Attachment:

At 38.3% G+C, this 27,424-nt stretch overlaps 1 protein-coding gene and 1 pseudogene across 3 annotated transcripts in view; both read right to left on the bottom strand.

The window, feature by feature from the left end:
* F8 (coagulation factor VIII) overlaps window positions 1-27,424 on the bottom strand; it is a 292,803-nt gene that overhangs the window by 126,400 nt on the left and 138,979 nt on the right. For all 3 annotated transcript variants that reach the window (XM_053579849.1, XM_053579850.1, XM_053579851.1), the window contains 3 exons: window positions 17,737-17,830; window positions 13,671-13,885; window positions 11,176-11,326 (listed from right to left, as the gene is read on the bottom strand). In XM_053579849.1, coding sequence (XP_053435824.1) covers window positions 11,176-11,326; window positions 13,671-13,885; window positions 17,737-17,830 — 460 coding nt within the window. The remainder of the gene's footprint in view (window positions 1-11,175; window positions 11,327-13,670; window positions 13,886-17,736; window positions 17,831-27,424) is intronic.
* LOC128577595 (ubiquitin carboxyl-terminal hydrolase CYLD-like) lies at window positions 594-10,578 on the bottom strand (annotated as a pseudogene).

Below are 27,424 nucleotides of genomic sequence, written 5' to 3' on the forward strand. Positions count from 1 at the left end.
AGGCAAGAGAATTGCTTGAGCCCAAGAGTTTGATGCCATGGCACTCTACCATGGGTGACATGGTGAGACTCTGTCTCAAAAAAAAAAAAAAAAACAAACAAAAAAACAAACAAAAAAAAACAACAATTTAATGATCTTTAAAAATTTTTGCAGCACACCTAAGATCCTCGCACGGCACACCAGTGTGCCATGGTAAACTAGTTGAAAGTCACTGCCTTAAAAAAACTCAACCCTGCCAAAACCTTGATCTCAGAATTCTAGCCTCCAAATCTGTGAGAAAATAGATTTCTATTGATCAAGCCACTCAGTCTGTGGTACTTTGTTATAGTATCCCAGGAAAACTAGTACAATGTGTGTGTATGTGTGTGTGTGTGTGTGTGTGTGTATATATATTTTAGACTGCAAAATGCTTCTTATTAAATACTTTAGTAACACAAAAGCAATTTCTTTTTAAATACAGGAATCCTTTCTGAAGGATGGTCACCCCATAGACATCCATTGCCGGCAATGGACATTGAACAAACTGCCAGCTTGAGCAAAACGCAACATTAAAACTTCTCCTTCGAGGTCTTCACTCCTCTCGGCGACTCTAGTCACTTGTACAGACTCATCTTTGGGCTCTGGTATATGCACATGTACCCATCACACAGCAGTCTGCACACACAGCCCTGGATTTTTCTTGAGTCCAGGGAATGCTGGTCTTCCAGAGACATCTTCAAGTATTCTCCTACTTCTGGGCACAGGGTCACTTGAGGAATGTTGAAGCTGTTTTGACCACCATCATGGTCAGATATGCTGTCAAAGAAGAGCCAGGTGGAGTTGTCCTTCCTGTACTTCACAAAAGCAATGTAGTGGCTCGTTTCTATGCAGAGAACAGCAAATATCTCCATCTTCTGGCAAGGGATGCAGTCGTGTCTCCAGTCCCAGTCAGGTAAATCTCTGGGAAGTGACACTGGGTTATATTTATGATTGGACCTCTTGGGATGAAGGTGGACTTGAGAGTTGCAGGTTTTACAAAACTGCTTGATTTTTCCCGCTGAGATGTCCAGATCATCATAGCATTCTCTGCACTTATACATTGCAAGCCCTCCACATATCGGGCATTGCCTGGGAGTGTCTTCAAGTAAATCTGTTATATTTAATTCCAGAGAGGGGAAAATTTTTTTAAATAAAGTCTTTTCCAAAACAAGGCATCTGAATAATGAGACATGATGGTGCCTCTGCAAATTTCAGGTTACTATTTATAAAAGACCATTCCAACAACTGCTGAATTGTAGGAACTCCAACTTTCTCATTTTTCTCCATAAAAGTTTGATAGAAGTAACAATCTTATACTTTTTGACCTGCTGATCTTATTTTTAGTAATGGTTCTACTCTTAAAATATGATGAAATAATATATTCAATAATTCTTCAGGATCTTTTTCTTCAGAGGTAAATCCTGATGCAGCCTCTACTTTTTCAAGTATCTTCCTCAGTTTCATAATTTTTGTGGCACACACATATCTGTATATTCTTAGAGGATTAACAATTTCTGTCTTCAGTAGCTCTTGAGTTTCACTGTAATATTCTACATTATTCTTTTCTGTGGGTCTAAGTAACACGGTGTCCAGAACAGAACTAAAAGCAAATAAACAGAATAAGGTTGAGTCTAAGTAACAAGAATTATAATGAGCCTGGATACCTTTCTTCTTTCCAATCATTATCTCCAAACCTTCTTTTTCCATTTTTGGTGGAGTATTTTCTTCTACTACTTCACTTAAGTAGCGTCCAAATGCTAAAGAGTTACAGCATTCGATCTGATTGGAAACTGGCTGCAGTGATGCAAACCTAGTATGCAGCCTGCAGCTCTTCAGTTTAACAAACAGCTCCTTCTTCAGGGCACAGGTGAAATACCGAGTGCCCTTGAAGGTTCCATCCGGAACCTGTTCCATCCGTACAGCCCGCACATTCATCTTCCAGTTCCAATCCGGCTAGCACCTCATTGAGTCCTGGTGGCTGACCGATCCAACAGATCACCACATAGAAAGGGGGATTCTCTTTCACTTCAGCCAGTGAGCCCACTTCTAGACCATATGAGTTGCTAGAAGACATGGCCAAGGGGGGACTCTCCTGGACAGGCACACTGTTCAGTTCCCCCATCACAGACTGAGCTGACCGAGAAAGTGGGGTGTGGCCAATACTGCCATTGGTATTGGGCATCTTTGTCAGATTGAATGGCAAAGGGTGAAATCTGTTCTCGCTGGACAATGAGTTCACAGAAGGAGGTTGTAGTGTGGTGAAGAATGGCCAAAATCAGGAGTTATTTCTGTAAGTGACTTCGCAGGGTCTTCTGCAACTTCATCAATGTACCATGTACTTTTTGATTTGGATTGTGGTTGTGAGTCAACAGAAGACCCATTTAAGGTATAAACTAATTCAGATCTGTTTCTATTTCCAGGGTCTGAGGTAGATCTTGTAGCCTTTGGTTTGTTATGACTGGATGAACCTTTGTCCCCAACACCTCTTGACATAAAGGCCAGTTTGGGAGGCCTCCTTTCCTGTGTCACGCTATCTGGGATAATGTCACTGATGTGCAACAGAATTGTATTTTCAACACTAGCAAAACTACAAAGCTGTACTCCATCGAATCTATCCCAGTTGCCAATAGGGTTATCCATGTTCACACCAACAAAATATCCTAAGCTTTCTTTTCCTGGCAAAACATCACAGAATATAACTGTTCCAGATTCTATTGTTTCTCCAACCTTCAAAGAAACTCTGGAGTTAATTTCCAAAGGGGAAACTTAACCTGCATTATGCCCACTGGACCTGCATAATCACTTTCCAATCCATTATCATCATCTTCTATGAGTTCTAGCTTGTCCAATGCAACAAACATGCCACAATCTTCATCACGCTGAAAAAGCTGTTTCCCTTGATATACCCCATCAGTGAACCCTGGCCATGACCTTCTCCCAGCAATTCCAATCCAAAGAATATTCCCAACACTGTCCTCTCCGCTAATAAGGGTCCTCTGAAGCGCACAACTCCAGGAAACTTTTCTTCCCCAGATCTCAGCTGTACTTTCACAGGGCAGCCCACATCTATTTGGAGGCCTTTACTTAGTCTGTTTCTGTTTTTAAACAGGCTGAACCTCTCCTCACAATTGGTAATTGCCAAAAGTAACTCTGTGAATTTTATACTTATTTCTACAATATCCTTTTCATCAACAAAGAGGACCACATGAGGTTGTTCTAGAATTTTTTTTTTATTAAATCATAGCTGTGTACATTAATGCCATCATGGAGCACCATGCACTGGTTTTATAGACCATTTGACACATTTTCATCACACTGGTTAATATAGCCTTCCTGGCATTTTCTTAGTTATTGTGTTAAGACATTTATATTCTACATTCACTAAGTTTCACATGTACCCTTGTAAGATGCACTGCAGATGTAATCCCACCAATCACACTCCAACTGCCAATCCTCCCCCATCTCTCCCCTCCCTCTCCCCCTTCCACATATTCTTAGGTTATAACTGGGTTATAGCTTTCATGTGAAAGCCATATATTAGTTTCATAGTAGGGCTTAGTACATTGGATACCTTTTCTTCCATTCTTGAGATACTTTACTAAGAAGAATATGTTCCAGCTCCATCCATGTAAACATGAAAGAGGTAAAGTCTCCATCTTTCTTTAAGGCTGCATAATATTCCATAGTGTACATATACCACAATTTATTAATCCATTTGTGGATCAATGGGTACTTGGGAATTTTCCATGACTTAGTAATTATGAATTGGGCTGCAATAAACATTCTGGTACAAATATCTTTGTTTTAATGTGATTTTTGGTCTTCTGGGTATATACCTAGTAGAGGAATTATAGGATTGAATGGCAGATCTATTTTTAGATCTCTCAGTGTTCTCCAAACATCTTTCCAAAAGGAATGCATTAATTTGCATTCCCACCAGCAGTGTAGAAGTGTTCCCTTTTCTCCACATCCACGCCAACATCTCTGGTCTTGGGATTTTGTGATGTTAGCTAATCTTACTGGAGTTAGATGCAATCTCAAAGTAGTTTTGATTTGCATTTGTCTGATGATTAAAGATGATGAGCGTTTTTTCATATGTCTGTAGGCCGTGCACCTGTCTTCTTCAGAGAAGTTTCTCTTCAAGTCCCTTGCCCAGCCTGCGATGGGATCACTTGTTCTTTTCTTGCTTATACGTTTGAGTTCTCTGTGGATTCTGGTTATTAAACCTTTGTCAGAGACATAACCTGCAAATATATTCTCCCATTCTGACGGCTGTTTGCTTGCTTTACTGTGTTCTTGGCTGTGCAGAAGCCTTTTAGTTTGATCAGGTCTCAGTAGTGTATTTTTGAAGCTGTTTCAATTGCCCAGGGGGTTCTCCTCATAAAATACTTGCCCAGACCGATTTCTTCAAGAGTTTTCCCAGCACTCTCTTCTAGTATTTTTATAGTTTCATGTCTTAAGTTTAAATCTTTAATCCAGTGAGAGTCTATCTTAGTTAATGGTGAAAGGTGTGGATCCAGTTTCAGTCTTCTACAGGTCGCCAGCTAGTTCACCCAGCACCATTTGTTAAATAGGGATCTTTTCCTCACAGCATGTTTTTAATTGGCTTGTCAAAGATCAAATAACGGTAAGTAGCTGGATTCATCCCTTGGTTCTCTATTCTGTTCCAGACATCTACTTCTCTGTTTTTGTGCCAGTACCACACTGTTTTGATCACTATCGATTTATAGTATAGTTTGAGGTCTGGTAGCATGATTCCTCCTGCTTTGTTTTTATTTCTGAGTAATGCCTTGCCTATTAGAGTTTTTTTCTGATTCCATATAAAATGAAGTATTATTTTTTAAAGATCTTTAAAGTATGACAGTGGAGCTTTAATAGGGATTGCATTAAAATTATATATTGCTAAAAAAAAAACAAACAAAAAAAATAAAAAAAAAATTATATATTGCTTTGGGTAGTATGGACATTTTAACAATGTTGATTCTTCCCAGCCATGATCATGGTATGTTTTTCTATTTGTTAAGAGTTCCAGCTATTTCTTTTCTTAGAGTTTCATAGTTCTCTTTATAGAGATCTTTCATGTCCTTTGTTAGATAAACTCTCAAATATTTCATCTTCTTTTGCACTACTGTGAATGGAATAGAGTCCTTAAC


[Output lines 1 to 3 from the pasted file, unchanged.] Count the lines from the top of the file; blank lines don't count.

At 38.3% G+C, this 27,424-nt stretch overlaps 1 protein-coding gene and 1 pseudogene across 3 annotated transcripts in view; both read right to left on the bottom strand.

The window, feature by feature from the left end:
* F8 (coagulation factor VIII) overlaps window positions 1-27,424 on the bottom strand; it is a 292,803-nt gene that overhangs the window by 126,400 nt on the left and 138,979 nt on the right. For all 3 annotated transcript variants that reach the window (XM_053579849.1, XM_053579850.1, XM_053579851.1), the window contains 3 exons: window positions 17,737-17,830; window positions 13,671-13,885; window positions 11,176-11,326 (listed from right to left, as the gene is read on the bottom strand). In XM_053579849.1, coding sequence (XP_053435824.1) covers window positions 11,176-11,326; window positions 13,671-13,885; window positions 17,737-17,830 — 460 coding nt within the window. The remainder of the gene's footprint in view (window positions 1-11,175; window positions 11,327-13,670; window positions 13,886-17,736; window positions 17,831-27,424) is intronic.